As a teenager in Albany, Ga., Patricia A. Edwards took the lead in teaching the younger kids in her community to read. When boys came to her father’s barbershop for haircuts she told them, “If you don’t let me teach you the alphabet, I’ll tell my daddy to give you a baldy.”
In the role she will take among the global community of teaching and literacy professionals next week, she won’t have to persuade anyone.
On April 28, at the close of its 55th annual conference in Chicago, the International Reading Association, an 80,000-member, Delaware-based organization that “teaches the world to read,” will install Dr. Edwards as its president.
As an international organization for literacy professionals, IRA provides resources and professional development activities toward disseminating best practices and lobbies Congress on policies to improve the quality of reading instruction in the U.S. and abroad.
As IRA president, Edwards says she plans to continue work she has already started that aims to arm teachers with tools to successfully instruct students in diverse classrooms.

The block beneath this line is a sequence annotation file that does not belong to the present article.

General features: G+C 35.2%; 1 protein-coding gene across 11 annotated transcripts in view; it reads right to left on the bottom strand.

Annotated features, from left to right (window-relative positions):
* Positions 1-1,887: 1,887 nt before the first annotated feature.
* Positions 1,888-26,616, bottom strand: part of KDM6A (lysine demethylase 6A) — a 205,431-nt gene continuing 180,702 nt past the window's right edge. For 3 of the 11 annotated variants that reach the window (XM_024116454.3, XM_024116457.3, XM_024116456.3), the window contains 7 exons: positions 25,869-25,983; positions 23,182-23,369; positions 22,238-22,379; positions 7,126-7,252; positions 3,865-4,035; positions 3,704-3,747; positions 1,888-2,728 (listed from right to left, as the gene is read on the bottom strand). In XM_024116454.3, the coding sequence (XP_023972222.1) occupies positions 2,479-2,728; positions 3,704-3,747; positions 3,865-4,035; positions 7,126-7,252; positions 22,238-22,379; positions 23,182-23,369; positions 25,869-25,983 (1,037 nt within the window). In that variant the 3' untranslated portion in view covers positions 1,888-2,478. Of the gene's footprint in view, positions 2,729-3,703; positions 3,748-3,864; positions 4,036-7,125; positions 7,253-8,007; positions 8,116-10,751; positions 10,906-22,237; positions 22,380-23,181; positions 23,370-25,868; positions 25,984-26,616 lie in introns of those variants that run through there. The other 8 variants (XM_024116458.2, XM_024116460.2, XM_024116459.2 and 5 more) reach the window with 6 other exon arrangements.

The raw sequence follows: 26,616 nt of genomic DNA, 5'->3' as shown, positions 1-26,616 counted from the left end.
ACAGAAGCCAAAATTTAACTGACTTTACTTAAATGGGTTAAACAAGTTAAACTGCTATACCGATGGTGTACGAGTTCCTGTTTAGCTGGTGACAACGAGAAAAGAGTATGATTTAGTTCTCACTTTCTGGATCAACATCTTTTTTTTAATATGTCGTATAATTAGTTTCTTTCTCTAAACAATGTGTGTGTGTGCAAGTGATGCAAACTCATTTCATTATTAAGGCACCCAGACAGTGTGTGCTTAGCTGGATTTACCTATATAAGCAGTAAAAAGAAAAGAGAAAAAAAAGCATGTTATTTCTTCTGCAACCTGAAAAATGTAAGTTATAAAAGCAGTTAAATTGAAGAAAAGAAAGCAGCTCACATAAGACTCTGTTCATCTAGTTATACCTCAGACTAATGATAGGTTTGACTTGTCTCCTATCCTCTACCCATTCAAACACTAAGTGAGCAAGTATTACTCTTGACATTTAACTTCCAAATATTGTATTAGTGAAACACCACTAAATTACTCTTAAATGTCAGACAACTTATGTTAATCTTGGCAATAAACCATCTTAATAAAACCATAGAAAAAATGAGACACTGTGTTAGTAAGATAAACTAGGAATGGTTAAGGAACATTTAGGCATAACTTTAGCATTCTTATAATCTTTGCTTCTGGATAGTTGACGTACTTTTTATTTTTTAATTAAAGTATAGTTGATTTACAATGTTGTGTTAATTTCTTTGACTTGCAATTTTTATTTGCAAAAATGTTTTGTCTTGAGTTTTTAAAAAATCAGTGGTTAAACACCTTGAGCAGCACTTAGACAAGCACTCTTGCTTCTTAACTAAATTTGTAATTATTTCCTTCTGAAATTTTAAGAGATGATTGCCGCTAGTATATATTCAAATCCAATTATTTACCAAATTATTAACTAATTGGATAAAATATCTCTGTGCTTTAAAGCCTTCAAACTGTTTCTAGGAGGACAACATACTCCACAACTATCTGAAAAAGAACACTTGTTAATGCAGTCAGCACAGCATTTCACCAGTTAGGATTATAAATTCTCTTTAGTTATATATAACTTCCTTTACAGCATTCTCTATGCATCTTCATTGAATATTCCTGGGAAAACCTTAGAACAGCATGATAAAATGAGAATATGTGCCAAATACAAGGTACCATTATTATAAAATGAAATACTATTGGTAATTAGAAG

“Teachers need to learn the cultural background of their students,” said Edwards, a professor of language and literacy at Michigan State University, in an interview with Diverse.
As IRA vice president, Edwards has developed an international survey to collect data about literacy practices in communities around the world. Edwards said continuing to develop this research is important for reading instruction globally and in the U.S. as more immigrants and refugees arrive.
“We have a lot of diversity in this country but we don’t have a lot of diverse teachers. People from all over the world come to America, but teachers are unaware of what they do to become literate,” Edwards said.
For example, efforts to relocate populations out of war-torn East Africa have resulted in Minnesota having the largest population of Somali residents in the U.S. With the different religious and cultural backgrounds that Somalis bring to traditional Midwestern American classrooms, “there are no notions on how you teach them,” Edwards said.
Edwards’ perspective on preparing teachers for the diverse communities and students they will serve is the core message in her new book, Change Is Gonna Come: Transforming Literacy Education for African American Students.
The book, released this month, unpacks the stereotypes about literacy in the African-American community to challenge negative viewpoints some educators may maintain about the desire and learning ability of African-American students.